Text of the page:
Gardai have seen a high level of compliance with coronavirus lockdown measures at many checkpoints across the country.
A large number of garda checkpoints have been set up at tourist locations, beauty spots, and parks and beaches in recent days.
Gardai said they spoke to hundreds of thousands of people, with the vast majority adhering to public health guidelines to prevent the spread of coronavirus.
The compliance rate was sampled at four of the larger checkpoints on Friday, May 1 – one in each garda region.
Those who were stopped at checkpoints were either already in compliance with the guidelines or agreed to turn around and go home when requested.
Transport Infrastructure Ireland (TII) technology was used to calculate the exact number of vehicles passing through the checkpoints.
It reported that 21 of the 13,324 car drivers checked – 0.16% – were asked to turn around for not having a valid reason for travel and all agreed to do so.
A small minority of cases across the country were not willing to take steps to comply with the public health guidelines and regulations.
From April 8 until May 2, gardai have invoked the emergency powers 139 times.
These include both arrests and incidents without arrest where name and address details were taken for consultation with the Director of Public Prosecutions (DPP) on any decision to issue charges.
Of the 139 incidents, two were as a result of an instruction from a relevant medical professional.
Garda Commissioner Drew Harris said: “The continued high level of compliance with the health guidelines is very welcome and we thank the public for it.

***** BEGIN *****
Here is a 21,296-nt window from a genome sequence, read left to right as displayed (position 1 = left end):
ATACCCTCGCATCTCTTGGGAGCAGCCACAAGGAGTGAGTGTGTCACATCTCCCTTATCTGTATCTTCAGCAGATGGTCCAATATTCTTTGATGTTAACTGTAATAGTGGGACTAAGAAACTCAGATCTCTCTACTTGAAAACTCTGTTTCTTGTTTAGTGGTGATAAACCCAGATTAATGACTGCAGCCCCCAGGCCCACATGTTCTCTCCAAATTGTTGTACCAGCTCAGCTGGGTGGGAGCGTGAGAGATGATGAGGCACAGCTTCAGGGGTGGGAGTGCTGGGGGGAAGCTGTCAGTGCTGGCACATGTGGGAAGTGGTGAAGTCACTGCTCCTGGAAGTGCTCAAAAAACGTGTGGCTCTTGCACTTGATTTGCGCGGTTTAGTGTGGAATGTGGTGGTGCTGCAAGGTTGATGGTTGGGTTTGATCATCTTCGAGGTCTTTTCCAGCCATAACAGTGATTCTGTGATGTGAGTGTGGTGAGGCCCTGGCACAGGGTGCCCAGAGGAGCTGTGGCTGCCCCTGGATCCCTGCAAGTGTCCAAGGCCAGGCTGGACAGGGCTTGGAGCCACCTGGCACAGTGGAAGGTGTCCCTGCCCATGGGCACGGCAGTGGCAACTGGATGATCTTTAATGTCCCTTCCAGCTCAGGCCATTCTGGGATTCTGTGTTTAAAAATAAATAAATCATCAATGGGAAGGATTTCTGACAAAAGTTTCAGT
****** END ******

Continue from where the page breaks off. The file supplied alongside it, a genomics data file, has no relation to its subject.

“Both the low level of ‘turn-backs’ at major checkpoints and the very small usage of the regulations compared to the huge number of interactions we have had with people show that the vast majority of people are playing their part in tackling Covid-19.
“At the outset of the Covid-19 situation, I said that An Garda Siochana will continue to operate as a community-based policing service with a focus on protecting the vulnerable.
“This approach will not change.”
Garda gave one example of a man questioned in Dublin who told gardai he was travelling to do a painting job in Co Meath.
He told gardai he “did not care about restrictions as it has not affected him or anybody he knows”.
The man also said he would not be adhering to restrictions from “a non-elected government” and that he would continue to work.
The man was told to return home, however he refused and travelled on to Co Meath.
A file has been submitted to the DPP.
From April 8 until May 2, there were 52 incidents of spitting and/or coughing at garda members.
Within the same date range, gardai had to use anti-spit guards 28 times.
Mr Harris said: “Regrettably, we continue to see spitting and coughing attacks on our personnel.
“These are a significant health and safety risk to our members in the current environment. We must protect them from such disgraceful attacks.
“This includes having the option of using anti-spit guards in very limited circumstances. We have made it clear these anti-spit guards are only to be used as last resort and in line with the Garda decision making model, which includes at its centre human rights and our code of ethics.”